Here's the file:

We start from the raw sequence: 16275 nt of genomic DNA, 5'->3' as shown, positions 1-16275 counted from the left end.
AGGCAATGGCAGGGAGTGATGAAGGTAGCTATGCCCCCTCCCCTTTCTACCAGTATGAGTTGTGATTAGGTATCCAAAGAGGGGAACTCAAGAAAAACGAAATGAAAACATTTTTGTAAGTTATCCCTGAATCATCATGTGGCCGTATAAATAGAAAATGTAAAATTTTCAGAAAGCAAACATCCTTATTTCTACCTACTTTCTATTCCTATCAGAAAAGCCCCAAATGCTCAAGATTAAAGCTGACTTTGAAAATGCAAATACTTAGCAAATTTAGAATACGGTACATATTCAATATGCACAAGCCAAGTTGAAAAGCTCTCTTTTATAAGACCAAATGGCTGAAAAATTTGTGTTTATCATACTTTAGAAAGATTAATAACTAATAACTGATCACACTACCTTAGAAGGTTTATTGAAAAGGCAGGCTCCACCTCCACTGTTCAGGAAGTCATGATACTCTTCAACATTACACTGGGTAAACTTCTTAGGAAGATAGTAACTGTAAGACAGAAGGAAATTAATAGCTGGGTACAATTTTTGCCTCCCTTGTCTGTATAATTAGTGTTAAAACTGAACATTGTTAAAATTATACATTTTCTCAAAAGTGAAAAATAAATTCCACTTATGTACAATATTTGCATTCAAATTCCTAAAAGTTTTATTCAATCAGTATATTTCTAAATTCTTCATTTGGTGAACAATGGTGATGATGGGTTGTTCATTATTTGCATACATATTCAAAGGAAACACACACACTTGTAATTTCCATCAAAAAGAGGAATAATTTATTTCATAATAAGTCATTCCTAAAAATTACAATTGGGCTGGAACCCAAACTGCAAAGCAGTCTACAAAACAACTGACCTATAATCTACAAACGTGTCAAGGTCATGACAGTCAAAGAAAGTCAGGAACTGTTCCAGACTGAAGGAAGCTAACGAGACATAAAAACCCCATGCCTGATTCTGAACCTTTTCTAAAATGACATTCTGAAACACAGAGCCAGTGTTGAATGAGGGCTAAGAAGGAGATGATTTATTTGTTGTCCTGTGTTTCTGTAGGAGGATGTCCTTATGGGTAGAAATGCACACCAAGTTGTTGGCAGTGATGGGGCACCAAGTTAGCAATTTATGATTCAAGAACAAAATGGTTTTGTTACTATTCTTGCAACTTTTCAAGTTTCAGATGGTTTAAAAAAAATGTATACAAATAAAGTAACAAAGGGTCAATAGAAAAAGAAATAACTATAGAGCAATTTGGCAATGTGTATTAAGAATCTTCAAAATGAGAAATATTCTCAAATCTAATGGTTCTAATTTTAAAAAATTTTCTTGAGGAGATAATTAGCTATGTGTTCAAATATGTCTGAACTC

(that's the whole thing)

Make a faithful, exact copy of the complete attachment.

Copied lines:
We start from the raw sequence: 16275 nt of genomic DNA, 5'->3' as shown, positions 1-16275 counted from the left end.
AGGCAATGGCAGGGAGTGATGAAGGTAGCTATGCCCCCTCCCCTTTCTACCAGTATGAGTTGTGATTAGGTATCCAAAGAGGGGAACTCAAGAAAAACGAAATGAAAACATTTTTGTAAGTTATCCCTGAATCATCATGTGGCCGTATAAATAGAAAATGTAAAATTTTCAGAAAGCAAACATCCTTATTTCTACCTACTTTCTATTCCTATCAGAAAAGCCCCAAATGCTCAAGATTAAAGCTGACTTTGAAAATGCAAATACTTAGCAAATTTAGAATACGGTACATATTCAATATGCACAAGCCAAGTTGAAAAGCTCTCTTTTATAAGACCAAATGGCTGAAAAATTTGTGTTTATCATACTTTAGAAAGATTAATAACTAATAACTGATCACACTACCTTAGAAGGTTTATTGAAAAGGCAGGCTCCACCTCCACTGTTCAGGAAGTCATGATACTCTTCAACATTACACTGGGTAAACTTCTTAGGAAGATAGTAACTGTAAGACAGAAGGAAATTAATAGCTGGGTACAATTTTTGCCTCCCTTGTCTGTATAATTAGTGTTAAAACTGAACATTGTTAAAATTATACATTTTCTCAAAAGTGAAAAATAAATTCCACTTATGTACAATATTTGCATTCAAATTCCTAAAAGTTTTATTCAATCAGTATATTTCTAAATTCTTCATTTGGTGAACAATGGTGATGATGGGTTGTTCATTATTTGCATACATATTCAAAGGAAACACACACACTTGTAATTTCCATCAAAAAGAGGAATAATTTATTTCATAATAAGTCATTCCTAAAAATTACAATTGGGCTGGAACCCAAACTGCAAAGCAGTCTACAAAACAACTGACCTATAATCTACAAACGTGTCAAGGTCATGACAGTCAAAGAAAGTCAGGAACTGTTCCAGACTGAAGGAAGCTAACGAGACATAAAAACCCCATGCCTGATTCTGAACCTTTTCTAAAATGACATTCTGAAACACAGAGCCAGTGTTGAATGAGGGCTAAGAAGGAGATGATTTATTTGTTGTCCTGTGTTTCTGTAGGAGGATGTCCTTATGGGTAGAAATGCACACCAAGTTGTTGGCAGTGATGGGGCACCAAGTTAGCAATTTATGATTCAAGAACAAAATGGTTTTGTTACTATTCTTGCAACTTTTCAAGTTTCAGATGGTTTAAAAAAAATGTATACAAATAAAGTAACAAAGGGTCAATAGAAAAAGAAATAACTATAGAGCAATTTGGCAATGTGTATTAAGAATCTTCAAAATGAGAAATATTCTCAAATCTAATGGTTCTAATTTTAAAAAATTTTCTTGAGGAGATAATTAGCTATGTGTTCAAATATGTCTGAACTC